Movie Review: Dr. Bronner's Magic Soapbox

Dr. Bronner's Magic Soapbox

Is truth stranger than fiction? Have you ever used Dr. Bronner's soap and wondered how this tingly product has so many uses? In Dr. Bronner's Magic Soapbox, director Sara Lamm follows around the Bonner family in their quest to sell soap and unite everyone under one plan (the Moral ABCs), listed on the side of every bottle, along with a variety of other quotes and directives. Dr. E.H. Bronner's life is the stuff that movies are made of, which is probably why someone decided to make a movie about a family of soapmakers, which does not exactly sound like the stuff of blockbuster movies.His tactics (and personality) might seem kind of wacky, but his intentions are simple — to offer people a good product on a human level. This movie is entertaining but also full of examples of one company that spent the last 40 years working to get their message of uniting everyone under one plan of taking care of each other on spaceship earth. The soap works on your body, on your dishes, on your car, even on your dog. The movie also explains ingredients in the soap and the method behind the madness - No petroleum, fair wages, and they offer one on one time with customers. The movie is full of interviews with people all across America who are new to the soap and who have been using it since the 1960s.

Yet, there is more to this story besides just making soap. Dr. Bronner himself has an interesting history of escaping from Nazis, escaping from a mental institution where he had shock-therapy, and continuing to promote his product while being completely blind towards the end of his life. Dr. Bronner also frequently called the FBI to rail against communism, and has a lengthy file, which also contains remarks that he has a considerable amount of scientific knowledge.

The story becomes even more interesting as the children and grandchildren are interviewed. Ralph, one son, was admittedly abandoned at a young age as his father traveled the country, and lived in 15 different foster homes growing up. Today Ralph is quite possibly the biggest proponent of the soap and his father. Ralph even puts his home phone number on all materials and answers the calls directly and continues to travel the country today passing out soap and hugs.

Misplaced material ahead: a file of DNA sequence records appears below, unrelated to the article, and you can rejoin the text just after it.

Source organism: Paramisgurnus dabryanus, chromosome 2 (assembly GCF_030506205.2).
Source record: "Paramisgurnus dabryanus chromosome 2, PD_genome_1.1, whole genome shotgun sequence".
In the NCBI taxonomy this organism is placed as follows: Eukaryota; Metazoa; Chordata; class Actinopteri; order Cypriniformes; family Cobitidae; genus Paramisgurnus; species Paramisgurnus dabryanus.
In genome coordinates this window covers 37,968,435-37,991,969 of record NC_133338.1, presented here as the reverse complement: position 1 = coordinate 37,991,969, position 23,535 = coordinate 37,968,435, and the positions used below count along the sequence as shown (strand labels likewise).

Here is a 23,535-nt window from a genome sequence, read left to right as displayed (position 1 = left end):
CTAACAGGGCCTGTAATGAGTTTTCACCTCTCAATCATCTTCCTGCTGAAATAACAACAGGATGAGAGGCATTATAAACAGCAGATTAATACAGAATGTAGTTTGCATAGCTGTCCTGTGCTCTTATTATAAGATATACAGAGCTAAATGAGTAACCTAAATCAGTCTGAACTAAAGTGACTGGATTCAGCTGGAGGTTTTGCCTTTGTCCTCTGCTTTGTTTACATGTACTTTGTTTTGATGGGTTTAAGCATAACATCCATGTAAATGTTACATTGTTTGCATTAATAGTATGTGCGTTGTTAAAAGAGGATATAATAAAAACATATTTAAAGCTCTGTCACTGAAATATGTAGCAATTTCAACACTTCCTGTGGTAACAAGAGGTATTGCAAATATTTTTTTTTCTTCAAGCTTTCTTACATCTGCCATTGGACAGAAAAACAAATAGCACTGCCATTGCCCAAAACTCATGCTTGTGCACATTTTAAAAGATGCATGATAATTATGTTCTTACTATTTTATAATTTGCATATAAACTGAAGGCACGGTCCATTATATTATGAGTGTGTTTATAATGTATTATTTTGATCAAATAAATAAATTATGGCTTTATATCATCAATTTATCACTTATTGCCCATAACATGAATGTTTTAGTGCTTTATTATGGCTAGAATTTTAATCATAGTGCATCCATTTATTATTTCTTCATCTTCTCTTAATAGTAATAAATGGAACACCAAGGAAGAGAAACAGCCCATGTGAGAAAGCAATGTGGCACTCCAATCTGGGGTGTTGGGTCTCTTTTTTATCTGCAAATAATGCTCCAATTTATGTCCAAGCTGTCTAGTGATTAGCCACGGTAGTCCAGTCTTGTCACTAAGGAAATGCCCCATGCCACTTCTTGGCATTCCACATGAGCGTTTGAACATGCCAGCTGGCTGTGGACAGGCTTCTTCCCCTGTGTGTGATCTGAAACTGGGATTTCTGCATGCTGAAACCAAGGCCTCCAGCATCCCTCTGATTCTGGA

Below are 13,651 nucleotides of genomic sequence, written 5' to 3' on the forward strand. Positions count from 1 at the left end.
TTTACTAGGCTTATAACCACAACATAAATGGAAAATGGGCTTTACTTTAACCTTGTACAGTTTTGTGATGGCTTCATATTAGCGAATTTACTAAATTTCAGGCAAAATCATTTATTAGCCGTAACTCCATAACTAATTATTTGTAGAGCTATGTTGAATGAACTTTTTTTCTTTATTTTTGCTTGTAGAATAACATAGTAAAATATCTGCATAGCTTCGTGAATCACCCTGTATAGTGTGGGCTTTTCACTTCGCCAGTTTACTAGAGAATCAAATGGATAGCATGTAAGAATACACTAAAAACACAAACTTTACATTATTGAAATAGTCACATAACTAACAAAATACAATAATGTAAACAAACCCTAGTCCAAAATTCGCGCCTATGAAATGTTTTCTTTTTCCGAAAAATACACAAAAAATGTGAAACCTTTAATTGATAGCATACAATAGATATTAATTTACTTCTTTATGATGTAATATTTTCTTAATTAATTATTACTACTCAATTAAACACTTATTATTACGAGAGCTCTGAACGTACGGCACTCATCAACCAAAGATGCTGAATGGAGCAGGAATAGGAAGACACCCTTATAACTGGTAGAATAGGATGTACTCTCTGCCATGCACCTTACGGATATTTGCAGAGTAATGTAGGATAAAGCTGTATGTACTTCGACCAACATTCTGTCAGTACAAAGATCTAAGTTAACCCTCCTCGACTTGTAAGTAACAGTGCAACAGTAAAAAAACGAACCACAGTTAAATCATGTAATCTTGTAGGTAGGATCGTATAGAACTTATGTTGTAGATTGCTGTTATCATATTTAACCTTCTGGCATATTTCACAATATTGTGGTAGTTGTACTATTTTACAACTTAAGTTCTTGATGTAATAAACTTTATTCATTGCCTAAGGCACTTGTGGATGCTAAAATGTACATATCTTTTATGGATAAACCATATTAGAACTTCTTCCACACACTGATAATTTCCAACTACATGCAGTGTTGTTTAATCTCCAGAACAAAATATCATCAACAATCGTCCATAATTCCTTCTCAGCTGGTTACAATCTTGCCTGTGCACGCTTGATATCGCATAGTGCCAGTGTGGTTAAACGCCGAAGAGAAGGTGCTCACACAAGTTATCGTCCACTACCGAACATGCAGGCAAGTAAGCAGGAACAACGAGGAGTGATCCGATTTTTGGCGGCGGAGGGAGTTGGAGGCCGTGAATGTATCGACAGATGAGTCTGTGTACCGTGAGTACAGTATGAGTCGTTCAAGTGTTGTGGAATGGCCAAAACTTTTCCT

Read the synopsis and words like Nazis, insane asylum and magic soap show jump out at you. The director herself even says "its sad and funny and weird and even sometimes awkward ". Awkward it does become towards the end of the movie when it becomes hard to follow the story thread but it ends nicely showing how the current Bronner's are continuing the legacy of Dr. Bronner. The company continues to use socially-conscious practices like developing and using the first 100% post-consumer recycled bottles and capping the owner's salaries at no higher than 5 times what the lowest paid, fully vested workers make.

This movie is quirky and fascinating and by the end you don't find the family strange, but rather endearing and it makes you want to purchase a bottle. While their practices (and history) might not be conventional, you find yourself rooting for this family to succeed.

Dr. Bronner's is also the maker of Sun Dog Body Care products and ALPSNACK Organic snack bars.

For more information, you can visit them online at Dr. Bronner's. You can find out more about the movie at Magic Soap Box dot com. The movie premieres June 29, 2007 in New York City.

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